I received an email in February. It was just a one sentence inquiry.
Are you still collecting the blankets for the nursing home residents? I sent a reply back that might have seemed a little brief, too. Yes, I am but the nursing homes are very particular about what we bring in so they have to be new or very gently used.
The reason why I was a little terse is that the last few batches of donated blankets were not up to the standard that I needed for the project.
About a month later, Alfreda called and told me that she lived in a senior living community in Doylestown. She had been crocheting blankets since she read the article in the newspaper about my project. She wanted to donate them to the people that I visit in nursing homes. She had recently been to the hospital and saw a man sitting in a wheelchair. She thought of her big pile of finished afghans in her home and wished that she had one to give him – for comfort, for warmth and to just surprise him with a unexpected random act of kindness.
Alfreda moved here from Michigan where she had spent her career working in the automobile industry. After her husband passed away, she decided to move to Doylestown to be closer to her niece. And her new lifestyle gave her lots of time on her hands – and her loving and talented hands sure got busy. She made 32 blankets for me, all guaranteed to put smiles on the faces of the people I visit. Not just “everyday looking” blankets but colorful and soft with the most amazing patterns that you could ever imagine.
They were truly all works of art. I took the first eight blankets to a group of women who were recovering from hard times related to drug and alcohol issues. Wonderful women who needed a little extra kindness that day. And one to my daughter who moved into her first house on that day. (I asked Alfreda if that would be okay and she was delighted.)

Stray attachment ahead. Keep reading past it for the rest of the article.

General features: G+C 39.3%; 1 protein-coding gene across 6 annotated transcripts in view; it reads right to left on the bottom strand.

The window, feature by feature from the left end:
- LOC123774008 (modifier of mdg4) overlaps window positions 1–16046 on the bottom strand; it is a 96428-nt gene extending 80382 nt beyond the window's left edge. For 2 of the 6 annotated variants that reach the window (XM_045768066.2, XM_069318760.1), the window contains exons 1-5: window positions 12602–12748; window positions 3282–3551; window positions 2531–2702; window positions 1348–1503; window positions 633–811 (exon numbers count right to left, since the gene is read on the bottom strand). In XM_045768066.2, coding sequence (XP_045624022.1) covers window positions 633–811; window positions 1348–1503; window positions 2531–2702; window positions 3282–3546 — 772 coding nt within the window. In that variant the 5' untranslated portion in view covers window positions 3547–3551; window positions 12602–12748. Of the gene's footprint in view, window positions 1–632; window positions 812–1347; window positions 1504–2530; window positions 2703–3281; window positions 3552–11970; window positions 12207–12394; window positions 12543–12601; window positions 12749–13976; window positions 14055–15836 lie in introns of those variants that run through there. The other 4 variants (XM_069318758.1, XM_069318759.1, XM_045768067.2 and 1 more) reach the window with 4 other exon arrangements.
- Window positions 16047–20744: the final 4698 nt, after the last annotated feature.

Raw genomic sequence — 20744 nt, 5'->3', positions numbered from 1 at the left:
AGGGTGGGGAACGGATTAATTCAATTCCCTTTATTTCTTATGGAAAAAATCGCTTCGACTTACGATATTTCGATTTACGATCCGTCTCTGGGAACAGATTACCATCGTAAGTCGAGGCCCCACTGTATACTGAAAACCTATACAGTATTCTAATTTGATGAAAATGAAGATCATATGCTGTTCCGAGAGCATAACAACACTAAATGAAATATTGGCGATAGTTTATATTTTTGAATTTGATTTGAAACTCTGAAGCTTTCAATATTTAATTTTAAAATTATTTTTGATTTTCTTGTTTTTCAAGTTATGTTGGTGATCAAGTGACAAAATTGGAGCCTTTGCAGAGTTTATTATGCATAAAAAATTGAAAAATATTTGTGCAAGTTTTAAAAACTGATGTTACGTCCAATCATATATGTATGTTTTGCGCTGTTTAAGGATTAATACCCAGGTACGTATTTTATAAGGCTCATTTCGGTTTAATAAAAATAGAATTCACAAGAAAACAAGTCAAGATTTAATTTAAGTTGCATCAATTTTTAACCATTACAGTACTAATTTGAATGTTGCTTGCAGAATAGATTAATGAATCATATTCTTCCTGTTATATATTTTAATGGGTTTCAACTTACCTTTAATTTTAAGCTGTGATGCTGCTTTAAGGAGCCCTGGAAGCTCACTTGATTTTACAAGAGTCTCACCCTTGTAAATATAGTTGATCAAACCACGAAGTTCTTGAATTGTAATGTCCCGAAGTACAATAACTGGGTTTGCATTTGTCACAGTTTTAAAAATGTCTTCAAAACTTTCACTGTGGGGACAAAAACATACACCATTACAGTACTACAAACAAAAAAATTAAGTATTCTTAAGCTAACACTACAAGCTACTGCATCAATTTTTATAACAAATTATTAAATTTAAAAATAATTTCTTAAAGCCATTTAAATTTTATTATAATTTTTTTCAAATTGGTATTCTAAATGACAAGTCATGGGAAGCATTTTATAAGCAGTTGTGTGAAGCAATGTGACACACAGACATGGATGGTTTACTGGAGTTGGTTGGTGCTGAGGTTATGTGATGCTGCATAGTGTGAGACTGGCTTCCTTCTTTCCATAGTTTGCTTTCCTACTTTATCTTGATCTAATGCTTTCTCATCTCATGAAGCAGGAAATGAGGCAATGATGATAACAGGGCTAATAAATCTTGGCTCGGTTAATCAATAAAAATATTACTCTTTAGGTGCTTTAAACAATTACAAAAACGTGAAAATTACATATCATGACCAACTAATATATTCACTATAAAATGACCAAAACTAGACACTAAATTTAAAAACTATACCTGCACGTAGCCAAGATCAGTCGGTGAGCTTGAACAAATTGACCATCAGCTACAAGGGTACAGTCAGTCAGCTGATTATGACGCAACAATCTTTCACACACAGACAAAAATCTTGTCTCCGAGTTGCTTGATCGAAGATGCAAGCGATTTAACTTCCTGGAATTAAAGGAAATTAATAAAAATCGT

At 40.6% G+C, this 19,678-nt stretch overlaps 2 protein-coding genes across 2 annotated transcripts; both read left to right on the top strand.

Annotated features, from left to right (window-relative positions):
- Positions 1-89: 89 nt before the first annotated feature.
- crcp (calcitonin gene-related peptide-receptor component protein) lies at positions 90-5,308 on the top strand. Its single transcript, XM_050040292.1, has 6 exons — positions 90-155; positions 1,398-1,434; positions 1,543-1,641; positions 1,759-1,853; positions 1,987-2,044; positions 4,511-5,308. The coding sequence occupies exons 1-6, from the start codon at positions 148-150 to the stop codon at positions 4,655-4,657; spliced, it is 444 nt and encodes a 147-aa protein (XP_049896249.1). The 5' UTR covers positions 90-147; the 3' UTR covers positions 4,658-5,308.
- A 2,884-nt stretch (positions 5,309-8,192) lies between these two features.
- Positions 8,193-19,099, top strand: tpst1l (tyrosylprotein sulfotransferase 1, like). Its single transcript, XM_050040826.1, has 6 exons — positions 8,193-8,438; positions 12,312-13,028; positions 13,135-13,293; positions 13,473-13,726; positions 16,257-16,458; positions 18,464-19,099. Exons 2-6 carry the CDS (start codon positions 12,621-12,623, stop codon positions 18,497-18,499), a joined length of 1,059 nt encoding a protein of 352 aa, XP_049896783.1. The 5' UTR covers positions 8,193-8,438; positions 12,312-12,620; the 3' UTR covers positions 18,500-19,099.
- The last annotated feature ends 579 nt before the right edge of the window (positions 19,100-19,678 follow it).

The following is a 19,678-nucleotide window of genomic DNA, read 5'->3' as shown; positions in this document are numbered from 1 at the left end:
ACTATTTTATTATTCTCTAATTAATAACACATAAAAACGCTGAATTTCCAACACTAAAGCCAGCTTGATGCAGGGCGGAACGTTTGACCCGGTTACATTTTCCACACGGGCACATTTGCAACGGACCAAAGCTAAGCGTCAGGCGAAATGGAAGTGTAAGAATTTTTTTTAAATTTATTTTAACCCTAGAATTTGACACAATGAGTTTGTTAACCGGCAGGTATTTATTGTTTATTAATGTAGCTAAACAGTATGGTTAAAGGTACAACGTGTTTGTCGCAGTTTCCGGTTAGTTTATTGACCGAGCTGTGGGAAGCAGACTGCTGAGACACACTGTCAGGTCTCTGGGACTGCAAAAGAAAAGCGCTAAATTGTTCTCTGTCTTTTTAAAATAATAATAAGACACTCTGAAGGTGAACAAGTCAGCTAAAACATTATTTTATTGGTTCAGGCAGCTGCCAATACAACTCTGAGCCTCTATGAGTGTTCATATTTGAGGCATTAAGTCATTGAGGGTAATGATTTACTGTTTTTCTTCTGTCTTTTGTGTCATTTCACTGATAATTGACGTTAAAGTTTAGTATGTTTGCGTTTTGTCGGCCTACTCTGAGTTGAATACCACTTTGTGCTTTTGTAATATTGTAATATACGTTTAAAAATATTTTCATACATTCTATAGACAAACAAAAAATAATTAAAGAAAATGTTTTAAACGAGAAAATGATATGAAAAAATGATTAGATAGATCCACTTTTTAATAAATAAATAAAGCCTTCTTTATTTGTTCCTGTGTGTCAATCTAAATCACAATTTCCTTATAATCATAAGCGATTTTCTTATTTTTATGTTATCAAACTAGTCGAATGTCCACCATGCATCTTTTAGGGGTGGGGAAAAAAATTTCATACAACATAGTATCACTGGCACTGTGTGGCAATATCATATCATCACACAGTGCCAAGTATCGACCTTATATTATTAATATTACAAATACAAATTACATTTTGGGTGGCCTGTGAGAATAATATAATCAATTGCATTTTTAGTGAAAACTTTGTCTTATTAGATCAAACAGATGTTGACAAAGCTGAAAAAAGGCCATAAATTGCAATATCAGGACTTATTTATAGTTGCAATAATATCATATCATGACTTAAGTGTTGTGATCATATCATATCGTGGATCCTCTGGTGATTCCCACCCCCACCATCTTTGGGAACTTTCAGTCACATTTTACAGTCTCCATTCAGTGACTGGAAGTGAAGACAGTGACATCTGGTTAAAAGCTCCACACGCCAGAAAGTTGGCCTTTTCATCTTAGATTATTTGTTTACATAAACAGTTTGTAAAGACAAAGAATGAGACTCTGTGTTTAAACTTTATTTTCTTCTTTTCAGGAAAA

And the rest went to grateful recipients at a nursing home in Bucks County. Oh, what a beautiful sight! I wish Alfreda could have been there with me to pass them out and see the joy that her blankets gave to the people who needed them so much – just for comfort! The stitches lovingly made by Alfreda did just what our hearts know – they gave people hope, reassurance and happiness. Her blankets touched people that she will never meet in person – but there is a connection. The residents looked in awe at the blankets on their laps. No two residents are alike and that is why the wide variety of styles and colors had something special for everyone.
I wished that the residents were able to convey their thank-you’s to Alfreda but with their limitations –wheelchairs, walkers, not putting weight on a foot or ankle, arthritis, depression, blindness, grueling physical-therapy exercise routine schedules; so that is rarely able to happen.
Alfreda knows all about doing good – I imagine she has been putting the needs of others above her own for many years. I admire her and am very grateful for all that she has done to put smiles on the faces of the residents at Crestview and for the young women striving to overcome their addictions.